“With the boom in technology, that’s low-hanging fruit,” Cantrell said. “That’s something we can stay on top of, and hopefully we can get a system as robust as that.”

The meeting also included discussion by Cantrell on a number of other projects her office is working on, and updates from Lori Wingate of the U.S. Army Corps of Engineers about the ongoing SELA projects. To read our live coverage of the meeting, see below.

Live Blog Bouligny Improvement Association – May 20, 2015

4 thoughts on “Does New Orleans’ pothole killer need a killer app?

  1. I was unable to attend, but here are some questions that have not been addressed publicly by the USACE and Boh.

    USACE’s contract with Boh includes a Force Majeure clause which Boh is very likely to invoke in order to defend themselves from paying penalties when they run over 90 days on their closure of St. Charles Avenue. This is standard, and quite expected in this type of work.

    Similarly, extreme rain events, hurricanes and tropical storms are to be expected this time of year.

    My question for Lori is what plans does USACE and Boh have in place to minimize the effects of Force Majeure and to get back on schedule as soon as possible after a Force Majeure event occurs.

    Examples of this sort of preparation is premobilization of dewatering pumps, plans for night shifts (there are no residences directly adjacent to this work space), tents and raingear. Boh and USACE know this better than me, but that does not mean that they have pre-planned reaction to contingent Force Majeure events.

  2. To claim pot holes can’t be filled because the special truck is in the shop is typical LaToya Cantrell. I worked for Department of Streets one Summer after my freshman year of College. We picked up a short load of asphalt in the morning, a driver and two of us minimum wage employees drove to a pot hole, one guy tarred the pot hole with tar from the tar bucket, the other guy shoveled some asphalt from the truck into the hole, then raked it even; then the other guy put down the tar broom and used the tamper to beat down the asphalt. Five minutes later we were filling the next hole. It is cheap and easy if you want to fill them up using manual labor and simple technology. But LaToya and our mayor don’t really care about issues that don’t benefit themselves directly. A contract for a special expensive machine may interest them. There is no reason pot holes can’t be filled quickly before they become too massive for simple patching. It isn’t like solving crime.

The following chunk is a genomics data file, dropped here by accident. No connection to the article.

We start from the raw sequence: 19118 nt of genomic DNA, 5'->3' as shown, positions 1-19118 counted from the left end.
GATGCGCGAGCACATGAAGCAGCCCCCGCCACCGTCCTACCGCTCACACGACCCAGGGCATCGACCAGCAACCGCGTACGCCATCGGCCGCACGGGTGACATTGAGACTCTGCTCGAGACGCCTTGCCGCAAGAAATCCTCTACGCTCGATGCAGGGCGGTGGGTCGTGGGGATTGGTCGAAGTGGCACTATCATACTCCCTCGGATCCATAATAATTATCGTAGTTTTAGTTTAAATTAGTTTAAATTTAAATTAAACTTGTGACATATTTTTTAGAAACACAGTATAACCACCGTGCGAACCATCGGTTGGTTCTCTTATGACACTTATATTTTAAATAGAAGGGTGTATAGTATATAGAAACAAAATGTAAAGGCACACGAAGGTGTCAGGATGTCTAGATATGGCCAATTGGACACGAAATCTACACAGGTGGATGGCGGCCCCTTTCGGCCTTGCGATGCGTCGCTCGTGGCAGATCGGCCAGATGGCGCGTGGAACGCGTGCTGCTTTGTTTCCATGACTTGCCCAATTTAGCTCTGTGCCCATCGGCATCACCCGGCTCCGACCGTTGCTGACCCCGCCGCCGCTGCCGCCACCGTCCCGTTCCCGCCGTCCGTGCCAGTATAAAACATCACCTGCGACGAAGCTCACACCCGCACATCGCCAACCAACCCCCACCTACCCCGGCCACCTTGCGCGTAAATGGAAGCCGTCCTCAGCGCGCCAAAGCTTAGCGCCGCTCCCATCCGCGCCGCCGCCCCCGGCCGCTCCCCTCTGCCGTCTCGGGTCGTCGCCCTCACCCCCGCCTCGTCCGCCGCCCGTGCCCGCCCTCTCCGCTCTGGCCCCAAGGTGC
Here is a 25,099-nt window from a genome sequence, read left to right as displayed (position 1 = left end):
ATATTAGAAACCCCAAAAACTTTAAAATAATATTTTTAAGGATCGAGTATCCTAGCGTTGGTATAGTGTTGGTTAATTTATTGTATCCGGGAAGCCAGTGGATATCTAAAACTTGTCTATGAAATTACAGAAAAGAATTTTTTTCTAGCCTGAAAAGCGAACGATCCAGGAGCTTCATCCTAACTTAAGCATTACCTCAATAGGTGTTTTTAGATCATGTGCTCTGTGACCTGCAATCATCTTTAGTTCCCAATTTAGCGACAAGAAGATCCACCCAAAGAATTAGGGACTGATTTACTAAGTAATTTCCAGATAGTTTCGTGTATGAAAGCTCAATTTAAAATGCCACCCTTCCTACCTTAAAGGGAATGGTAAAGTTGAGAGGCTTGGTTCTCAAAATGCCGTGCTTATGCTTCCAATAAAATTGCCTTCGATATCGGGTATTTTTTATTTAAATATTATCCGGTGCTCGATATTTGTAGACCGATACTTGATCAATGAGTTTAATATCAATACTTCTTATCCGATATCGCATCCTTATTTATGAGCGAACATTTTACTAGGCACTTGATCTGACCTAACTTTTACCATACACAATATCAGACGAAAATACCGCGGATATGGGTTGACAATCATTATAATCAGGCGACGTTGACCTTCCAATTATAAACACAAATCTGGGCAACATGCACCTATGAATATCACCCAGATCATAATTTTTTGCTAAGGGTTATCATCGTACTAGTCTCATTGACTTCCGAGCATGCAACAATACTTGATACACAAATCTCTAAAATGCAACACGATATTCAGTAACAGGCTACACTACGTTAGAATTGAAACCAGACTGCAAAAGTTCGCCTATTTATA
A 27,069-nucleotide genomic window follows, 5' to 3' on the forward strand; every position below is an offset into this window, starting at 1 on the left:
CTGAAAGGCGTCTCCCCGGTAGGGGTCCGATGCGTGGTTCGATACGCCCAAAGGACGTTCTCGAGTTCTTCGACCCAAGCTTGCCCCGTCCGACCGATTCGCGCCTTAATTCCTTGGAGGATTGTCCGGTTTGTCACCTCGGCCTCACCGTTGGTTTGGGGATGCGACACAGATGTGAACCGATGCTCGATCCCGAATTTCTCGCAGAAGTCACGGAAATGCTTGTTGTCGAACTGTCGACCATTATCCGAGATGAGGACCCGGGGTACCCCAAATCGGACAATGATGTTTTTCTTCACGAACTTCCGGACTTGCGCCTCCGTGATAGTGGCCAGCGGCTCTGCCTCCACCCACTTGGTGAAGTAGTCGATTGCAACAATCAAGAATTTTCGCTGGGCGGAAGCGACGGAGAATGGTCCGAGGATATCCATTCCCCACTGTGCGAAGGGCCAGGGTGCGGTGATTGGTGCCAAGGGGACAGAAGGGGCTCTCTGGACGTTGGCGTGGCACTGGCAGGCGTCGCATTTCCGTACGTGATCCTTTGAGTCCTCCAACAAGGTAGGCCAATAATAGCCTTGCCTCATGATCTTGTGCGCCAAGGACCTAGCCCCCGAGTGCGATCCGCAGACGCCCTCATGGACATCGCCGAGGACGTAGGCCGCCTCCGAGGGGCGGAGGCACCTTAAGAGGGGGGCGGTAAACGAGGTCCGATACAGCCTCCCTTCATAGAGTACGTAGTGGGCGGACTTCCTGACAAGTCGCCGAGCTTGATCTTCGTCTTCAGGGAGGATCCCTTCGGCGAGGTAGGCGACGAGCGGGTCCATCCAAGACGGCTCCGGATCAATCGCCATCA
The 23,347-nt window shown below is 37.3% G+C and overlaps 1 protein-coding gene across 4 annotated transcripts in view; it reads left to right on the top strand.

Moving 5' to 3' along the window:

• Manual labor is the solution, but it is so disfavored. If the Mayor proposed a program hiring day laborers at minimum wage, he would be pilloried.

      • There could be a sort of conservation core developed here with young people in mind to participate. Make many jobs and a medium wage and make it part time. All that’s quickly needed by citizens is a marking of the problem – where it is at and then a serious manual labor task force with gravel to prepare the hole for future asphalt. That initial repair would appease citizens a lot more than leaving gaping sink holes for cars to break an axle in!!! Work release prisoners could be apart of the effort too I think. The roads here sadly reflect a lack of concern for poor neighborhoods with a constant sad excuse by politicians that they don’t have the funds. The scenario suggests the creation of much needed jobs yet we see little being done off main thoroughfares. These could be neighborhood jobs that operate out of community centers.